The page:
1. Health
You can opt-out at any time. Please refer to our privacy policy for contact information.

Neck Exercise for Forward Head Posture


Updated June 15, 2014

Written or reviewed by a board-certified physician. See About.com's Medical Review Board.

Many people fear they will develop a hunchback as they age. This type of posture problem, known as kyphosis, can be seen as a rounded upper back. Kyphosis is usually accompanied by another posture problem called forward head position. When your shoulders round over, your head repositions so that you’re looking downward. Then to be able to see, you automatically lift your head. The result may be a strained neck and pain.

This posture awareness exercise will help you learn how to get your head lined up with your shoulders.

Difficulty: Easy
Time Required: 2 minutes

Here's How:

  1. Sit on a level, firm surface, or stand. Place your index finger in the area where your nose meets the top of your top lip. (The side of your index finger should be placed against that nose-upper lip junction.) This is the level where your head sits on the top vertebra of your neck.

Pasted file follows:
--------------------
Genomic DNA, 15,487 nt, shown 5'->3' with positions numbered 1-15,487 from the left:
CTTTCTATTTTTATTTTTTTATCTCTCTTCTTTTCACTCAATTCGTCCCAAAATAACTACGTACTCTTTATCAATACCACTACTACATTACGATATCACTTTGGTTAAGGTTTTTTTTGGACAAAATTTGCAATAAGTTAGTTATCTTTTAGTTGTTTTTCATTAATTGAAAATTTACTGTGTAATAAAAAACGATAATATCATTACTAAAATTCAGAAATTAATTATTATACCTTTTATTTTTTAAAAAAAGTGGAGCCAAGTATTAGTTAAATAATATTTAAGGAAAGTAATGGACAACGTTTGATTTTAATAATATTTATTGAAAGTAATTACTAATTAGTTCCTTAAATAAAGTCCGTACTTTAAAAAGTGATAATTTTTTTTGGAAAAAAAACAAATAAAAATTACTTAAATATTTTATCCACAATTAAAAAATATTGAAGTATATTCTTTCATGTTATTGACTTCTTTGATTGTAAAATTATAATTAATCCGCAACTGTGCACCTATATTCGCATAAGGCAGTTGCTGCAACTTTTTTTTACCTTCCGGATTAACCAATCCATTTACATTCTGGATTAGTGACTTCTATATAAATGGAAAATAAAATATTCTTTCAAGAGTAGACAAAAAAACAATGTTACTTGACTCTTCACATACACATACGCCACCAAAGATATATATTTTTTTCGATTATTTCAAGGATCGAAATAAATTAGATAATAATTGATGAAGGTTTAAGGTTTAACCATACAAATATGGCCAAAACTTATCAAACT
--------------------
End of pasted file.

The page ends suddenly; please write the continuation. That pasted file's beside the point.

2. Gently push your finger back and a little up. As you do this, let your head follow. It's as though your finger is guiding and your head follows. Direction is important so make sure your finger guides your head back-up. Keep your chin down as you move. Pay attention to the sensation of the movement. Not only does this little action help develop awareness of the how your head sits on top of your neck, it also helps traction your spine. (This should feel good).
  3. To further increase your neck posture awareness, repeat the exercise as far as you can go (without pain). Release back to a balanced position.
  4. Repeat the neck exercise again, but this time only go part way. Relax and come back to a balanced position.


  1. Remember that this is an awareness exercise, not a strengthening exercise. It should be done gently.
  2. Awareness developed by doing this exercise may enhance your neck strengthening program.
  1. About.com
  2. Health
  3. Back & Neck Pain
  4. Back Exercises
  5. Forward Head Posture Neck Exercise Guide

©2014 About.com. All rights reserved.

We comply with the HONcode standard
for trustworthy health
information: verify here.